10 Irish children’s books

reading irish children's books

Irish children’s books offer engaging stories and colourful illustrations. Plus, they can take a child on a journey across Irish ancient legends and modern fairytales. If you want your child to learn more about Ireland, consider one of these books by Irish authors!

“Best-loved Irish Legends” by Eithne Massey and Lisa Jackson

This book compiles the most-loved and known ancient legends of Ireland. They passed down from generation to generation and were recorded by the Christian monks of medieval Ireland. This collection is quite compact and written in the language that even five-year-olds would love. There are seven stories, including “The salmon of knowledge”, “The children of Lir” and “Oisín”. The original stories are melancholic and even tragic, but in this collection, they are well-adapted for children.

“Irish Tales of Mystery and Magic” by Eddie Lenihan and Alan Clarke

If your children are older and want longer stories, go for this collection of Irish tales. After its first publication, it won as the Best Illustrated Book at CLE Book Industry Awards 2007 and received the Special Merit Award at The RAI Children’s Book Awards 2007. In 2015, the book was published again with new illustrations by Alan Clarke. Though some of the Irish expressions in the book might be difficult for an unprepared reader, you will gain a lot if you take time to understand it. It’s all about plenty of adventures, Irish heroes, druids and magical creatures.

“Irelandopedia: A Compendium of Map, Facts and Knowledge” by Fatti Burke and John Burke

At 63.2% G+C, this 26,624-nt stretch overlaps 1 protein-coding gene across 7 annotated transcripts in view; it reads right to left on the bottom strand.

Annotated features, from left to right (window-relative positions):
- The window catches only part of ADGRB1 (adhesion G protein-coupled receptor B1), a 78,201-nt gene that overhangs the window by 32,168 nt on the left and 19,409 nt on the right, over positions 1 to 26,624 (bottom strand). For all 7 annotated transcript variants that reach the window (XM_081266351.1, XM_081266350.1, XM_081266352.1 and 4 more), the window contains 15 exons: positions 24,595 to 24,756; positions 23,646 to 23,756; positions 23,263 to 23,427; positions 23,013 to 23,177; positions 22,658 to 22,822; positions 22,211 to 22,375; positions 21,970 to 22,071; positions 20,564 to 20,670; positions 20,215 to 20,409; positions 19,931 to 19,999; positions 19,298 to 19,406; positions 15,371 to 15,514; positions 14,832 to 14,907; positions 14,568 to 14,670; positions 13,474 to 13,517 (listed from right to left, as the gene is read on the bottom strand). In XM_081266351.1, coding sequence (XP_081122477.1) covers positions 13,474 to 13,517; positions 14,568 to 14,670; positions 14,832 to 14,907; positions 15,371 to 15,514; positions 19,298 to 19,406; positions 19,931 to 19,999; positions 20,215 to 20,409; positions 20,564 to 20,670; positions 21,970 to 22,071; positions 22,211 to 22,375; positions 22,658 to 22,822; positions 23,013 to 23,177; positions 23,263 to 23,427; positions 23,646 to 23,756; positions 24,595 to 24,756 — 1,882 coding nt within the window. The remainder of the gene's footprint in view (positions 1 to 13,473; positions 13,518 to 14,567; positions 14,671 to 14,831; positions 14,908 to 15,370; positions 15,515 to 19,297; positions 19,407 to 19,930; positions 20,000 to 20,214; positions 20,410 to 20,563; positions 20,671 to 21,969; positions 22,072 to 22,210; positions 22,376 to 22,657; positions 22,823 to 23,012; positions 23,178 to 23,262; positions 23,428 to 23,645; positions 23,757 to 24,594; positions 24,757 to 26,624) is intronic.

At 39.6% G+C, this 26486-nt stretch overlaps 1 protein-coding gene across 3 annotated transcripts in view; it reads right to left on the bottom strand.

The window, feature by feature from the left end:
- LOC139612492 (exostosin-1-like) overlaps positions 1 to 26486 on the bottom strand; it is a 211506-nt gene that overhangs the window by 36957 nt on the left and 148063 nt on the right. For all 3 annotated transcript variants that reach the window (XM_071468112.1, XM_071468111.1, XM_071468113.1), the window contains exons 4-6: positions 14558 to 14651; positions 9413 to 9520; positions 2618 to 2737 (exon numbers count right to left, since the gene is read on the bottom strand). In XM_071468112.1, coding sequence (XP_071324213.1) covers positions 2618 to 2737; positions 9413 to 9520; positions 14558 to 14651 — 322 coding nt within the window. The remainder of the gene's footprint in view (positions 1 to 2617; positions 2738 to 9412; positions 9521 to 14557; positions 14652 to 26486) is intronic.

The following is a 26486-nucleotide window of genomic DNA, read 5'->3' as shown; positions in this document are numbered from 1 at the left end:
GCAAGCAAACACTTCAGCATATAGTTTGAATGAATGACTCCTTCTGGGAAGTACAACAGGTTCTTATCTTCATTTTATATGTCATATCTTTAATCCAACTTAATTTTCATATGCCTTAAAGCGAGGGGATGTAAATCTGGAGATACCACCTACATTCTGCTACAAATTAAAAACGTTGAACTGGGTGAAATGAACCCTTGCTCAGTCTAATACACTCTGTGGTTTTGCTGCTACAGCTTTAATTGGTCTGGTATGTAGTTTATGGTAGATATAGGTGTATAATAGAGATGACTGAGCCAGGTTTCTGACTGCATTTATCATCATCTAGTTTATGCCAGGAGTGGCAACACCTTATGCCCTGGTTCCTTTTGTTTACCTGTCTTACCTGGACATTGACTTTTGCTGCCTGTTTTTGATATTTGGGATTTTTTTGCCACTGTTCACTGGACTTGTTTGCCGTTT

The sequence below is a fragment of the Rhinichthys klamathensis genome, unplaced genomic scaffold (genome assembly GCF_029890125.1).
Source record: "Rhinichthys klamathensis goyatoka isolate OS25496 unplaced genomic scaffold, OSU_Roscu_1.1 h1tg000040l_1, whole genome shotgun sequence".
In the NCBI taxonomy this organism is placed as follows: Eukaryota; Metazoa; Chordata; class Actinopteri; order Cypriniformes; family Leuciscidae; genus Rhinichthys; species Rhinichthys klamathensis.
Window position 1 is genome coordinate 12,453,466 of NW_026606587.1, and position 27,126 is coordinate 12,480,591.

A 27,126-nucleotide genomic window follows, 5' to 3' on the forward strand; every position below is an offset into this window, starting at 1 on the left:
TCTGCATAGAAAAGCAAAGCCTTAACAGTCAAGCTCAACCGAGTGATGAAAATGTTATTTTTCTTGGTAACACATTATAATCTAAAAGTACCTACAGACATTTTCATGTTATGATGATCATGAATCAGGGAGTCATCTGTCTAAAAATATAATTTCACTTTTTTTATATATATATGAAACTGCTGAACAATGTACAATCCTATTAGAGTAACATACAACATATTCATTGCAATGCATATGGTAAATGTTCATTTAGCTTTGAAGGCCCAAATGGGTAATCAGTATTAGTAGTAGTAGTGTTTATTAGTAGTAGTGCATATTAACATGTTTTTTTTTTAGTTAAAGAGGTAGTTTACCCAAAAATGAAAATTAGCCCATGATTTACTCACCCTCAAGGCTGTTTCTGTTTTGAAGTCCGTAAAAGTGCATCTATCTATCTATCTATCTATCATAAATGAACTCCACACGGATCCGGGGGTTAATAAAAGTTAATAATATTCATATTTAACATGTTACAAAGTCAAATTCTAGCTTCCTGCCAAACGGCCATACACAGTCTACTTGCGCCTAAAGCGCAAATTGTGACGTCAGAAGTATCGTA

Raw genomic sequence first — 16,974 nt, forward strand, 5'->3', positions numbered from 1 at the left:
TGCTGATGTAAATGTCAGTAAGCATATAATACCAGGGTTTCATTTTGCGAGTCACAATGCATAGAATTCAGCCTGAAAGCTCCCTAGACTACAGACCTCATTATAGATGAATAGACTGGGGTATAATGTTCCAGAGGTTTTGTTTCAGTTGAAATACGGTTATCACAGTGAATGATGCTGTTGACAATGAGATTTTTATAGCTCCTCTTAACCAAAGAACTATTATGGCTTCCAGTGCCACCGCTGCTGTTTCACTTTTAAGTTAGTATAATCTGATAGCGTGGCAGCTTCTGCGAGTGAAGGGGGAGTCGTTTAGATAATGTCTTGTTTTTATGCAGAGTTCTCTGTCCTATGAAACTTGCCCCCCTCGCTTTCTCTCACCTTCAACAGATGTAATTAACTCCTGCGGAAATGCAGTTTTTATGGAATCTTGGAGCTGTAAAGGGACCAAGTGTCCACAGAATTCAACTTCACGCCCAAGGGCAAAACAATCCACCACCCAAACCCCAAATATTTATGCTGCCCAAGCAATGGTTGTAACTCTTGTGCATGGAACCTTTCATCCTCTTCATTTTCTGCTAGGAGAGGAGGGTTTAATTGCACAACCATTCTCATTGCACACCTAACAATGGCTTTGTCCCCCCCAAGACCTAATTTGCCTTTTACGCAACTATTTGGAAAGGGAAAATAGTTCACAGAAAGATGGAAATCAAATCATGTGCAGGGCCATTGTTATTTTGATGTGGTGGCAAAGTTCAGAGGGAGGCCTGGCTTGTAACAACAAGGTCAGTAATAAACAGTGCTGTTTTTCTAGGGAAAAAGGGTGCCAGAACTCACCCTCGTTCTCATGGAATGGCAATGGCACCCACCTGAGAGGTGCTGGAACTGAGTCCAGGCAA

This fun encyclopedia was an Irish bestseller in 2015 and also the winner of an Irish Book Award 2015. Both children and adults will be captivated by Fatti Burke’s enchanting illustrations and her father John Burke’s interesting facts. With this book, you can travel across Ireland, visit all Irish counties and learn about people and culture. Irelandopedia also offers knowledge of Irish geography, animals and nature. Here’s a quote from the back of the book: “Spot the ghosts in Dunluce Castle. Can you find the vanishing lake? Eat a blaa in Waterford and a yellowman in Antrim. Travel to the highest peak and the smallest harbour – even discover which county Elvis Presley s ancestors were from!”

“Granuaile: The Pirate Queen” by Fatti Burke and John Burke

Another book by Fatti and John Burke is a retelling of a famous story. Granuaile was a real historical figure whose original name was Gráinne O’Malley (1530–1603). She was the daughter of a sea captain. Granuaile lived in a castle but spent a lot of time in boats on the sea. She didn’t want to get married and live an ordinary life, so she became The Pirate Queen. This is an inspiring story of a rebel girl’s transforming into a powerful woman. Although there are more books based on this story, this one is the most suitable for younger children.

“The Magic Moment” by Niall Breslin and Sheena Dempsey

“The Magic Moment” is a picture book about overcoming one’s fears and intended for children aged from five to eight. Freddie is happy about going to the swimming pool for the first time. But the moment he needs to go into the water, he gets scared. Nana teaches Freddie a trick called the Magic Moment. It can be used when you’re scared and help you face your fear. Reading this book together can be a great approach for parents to develop their children’s self-confidence. This book was nominated for the An Post Irish Kids Book 2018.